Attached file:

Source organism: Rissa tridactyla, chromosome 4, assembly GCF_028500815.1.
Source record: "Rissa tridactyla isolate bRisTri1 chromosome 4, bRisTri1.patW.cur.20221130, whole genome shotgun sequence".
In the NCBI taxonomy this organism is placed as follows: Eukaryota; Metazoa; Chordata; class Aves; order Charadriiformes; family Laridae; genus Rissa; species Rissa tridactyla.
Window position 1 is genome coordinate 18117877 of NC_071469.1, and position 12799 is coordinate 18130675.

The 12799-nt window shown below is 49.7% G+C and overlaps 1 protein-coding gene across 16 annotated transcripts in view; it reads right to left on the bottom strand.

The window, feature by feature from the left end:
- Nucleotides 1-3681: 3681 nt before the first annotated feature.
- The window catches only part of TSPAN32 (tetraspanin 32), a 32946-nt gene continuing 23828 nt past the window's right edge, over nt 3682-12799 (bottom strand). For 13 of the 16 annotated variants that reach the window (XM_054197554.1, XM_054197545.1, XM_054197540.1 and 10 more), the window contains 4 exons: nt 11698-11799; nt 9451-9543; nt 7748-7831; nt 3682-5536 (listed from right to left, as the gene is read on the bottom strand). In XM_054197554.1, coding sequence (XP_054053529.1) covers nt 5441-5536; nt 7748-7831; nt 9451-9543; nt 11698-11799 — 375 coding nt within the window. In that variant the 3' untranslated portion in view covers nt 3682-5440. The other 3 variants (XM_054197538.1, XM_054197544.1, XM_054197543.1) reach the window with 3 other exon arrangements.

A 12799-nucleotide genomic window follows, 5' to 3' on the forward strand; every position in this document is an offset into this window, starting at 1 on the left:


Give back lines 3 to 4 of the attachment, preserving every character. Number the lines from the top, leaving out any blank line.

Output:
In the NCBI taxonomy this organism is placed as follows: Eukaryota; Metazoa; Chordata; class Aves; order Charadriiformes; family Laridae; genus Rissa; species Rissa tridactyla.
Window position 1 is genome coordinate 18117877 of NC_071469.1, and position 12799 is coordinate 18130675.